[T] Stallone: The act of scoring a goal as your opponents swap positions. (see Player Swap) Named after Sylvester Stallone because it is sly.
[T] Stay Puft: A reference to the Stay Puft Marshmallow Man from the film Ghostbusters. The worst thing to think of. A Stay Puft is a score of 10 – 0. No team wants to think that they will be beaten with such a score. Inversely, it is common knowledge that if you think that you are going to win with a Stay Puft then the opposing team will immediately score. Never think of a Stay Puft.
There is now a Stay Puft trophy which is awarded to any team that achieves a Stay Puft.
[T] Super Stay Puft: A Stay Puft achieved with a final catch theoretically giving a score of 11 – 0. Extremely rare.
[P] Team Egg: The team name used by A Production staff members to describe any two players from Fictitious Egg. Fictitious Egg shares studio space with A Productions. May also be referred to as The Egg.
[R] Ten Ball Frenzy: A quick game played with all ten balls. The two central rods of each team are held horizontally. A ball is then balanced on each of the five men on both rods. On the count of three the rods are dropped, releasing the balls. The aim is to then score as many of the ten balls as possible. The game is finished when the last ball is scored and the totals can be counted. Ten ball frenzies no longer take place after one ball was lost. Another ball was given away by Gary Brown, without official authorization, to another staff member’s child. Therefore, only eight ball frenzies can now be played.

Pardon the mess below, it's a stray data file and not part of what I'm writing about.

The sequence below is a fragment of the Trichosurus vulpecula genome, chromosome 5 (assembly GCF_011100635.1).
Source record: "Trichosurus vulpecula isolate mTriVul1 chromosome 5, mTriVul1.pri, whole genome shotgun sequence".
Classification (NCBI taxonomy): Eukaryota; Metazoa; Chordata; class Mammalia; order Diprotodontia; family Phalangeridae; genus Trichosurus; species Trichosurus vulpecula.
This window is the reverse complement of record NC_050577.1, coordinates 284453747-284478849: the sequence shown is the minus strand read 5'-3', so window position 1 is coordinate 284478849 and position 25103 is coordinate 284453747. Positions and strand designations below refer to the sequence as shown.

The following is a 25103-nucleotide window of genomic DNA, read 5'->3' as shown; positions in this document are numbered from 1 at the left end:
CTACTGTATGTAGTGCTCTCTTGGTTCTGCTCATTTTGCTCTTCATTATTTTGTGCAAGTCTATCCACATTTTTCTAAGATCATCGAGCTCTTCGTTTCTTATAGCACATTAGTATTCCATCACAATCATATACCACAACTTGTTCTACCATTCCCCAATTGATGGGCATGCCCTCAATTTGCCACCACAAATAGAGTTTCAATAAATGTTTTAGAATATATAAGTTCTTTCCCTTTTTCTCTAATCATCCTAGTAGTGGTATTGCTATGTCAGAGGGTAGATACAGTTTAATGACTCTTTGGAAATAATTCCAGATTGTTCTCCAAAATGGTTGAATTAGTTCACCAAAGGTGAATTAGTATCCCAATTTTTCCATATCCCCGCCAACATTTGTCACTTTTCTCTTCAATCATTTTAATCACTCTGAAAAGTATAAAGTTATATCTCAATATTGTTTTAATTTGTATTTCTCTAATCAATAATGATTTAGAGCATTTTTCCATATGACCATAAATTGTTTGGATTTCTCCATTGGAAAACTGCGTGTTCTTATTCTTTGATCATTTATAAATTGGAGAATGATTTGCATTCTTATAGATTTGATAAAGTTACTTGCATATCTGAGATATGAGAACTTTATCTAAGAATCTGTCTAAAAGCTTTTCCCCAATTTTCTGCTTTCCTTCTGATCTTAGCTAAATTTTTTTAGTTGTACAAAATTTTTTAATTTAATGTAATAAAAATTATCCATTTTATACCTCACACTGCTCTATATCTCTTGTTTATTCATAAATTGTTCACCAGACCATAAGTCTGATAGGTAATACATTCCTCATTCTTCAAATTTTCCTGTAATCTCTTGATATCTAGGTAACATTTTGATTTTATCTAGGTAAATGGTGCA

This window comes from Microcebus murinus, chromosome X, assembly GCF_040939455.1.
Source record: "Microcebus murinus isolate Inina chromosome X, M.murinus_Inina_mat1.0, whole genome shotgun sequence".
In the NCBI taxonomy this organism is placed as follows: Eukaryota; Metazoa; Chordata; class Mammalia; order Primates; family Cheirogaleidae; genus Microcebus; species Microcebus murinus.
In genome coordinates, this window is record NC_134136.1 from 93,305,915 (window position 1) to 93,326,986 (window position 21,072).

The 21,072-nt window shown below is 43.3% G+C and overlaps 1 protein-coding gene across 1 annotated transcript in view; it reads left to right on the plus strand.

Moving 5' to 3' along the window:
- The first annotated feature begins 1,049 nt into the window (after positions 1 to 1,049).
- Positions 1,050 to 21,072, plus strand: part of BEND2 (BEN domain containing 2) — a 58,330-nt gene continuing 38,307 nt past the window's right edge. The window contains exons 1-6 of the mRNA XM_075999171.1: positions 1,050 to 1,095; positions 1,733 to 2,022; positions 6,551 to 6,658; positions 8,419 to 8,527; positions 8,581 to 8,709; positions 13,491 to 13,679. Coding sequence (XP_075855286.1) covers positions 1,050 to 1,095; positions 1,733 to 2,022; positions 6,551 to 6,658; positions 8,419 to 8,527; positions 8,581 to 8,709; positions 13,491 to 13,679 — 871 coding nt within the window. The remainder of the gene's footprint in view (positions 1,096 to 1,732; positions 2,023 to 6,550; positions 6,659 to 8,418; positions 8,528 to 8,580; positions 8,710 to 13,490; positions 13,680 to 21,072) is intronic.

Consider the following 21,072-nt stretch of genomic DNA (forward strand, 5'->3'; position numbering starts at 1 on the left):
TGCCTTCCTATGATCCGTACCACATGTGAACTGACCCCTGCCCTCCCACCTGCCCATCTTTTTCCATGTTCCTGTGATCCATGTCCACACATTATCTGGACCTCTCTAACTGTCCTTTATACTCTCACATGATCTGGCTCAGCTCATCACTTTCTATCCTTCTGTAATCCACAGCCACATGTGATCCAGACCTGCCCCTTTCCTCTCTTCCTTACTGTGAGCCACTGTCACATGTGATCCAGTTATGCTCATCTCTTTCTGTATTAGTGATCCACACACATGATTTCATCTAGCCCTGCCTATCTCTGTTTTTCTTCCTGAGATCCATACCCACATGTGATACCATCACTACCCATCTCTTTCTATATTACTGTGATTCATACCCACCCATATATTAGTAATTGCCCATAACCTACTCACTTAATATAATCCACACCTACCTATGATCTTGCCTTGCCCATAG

[P] The Toadie Brothers: Team name for Louis Jones and Ian Friend. The name is derived from the observation that the combination of Louis and Ian’s characteristics would result in the creation of Toadie from popular daytime soap Neighbours.
[T] Tolstoy: The name for the rare event when both teams perform a warren. A warren a piece. Name taken from the writer Leo Tolstoy.
[R] Touching the ball whilst in play: Some players prefer to move the ball out of dead spaces by pushing or knocking it with their hand. However, it is not permitted to touch the ball if it has come to rest in the mouth of the goal. A ball at rest in the mouth of the goal can only be blown out. (see Blowing and also Finger of Zan)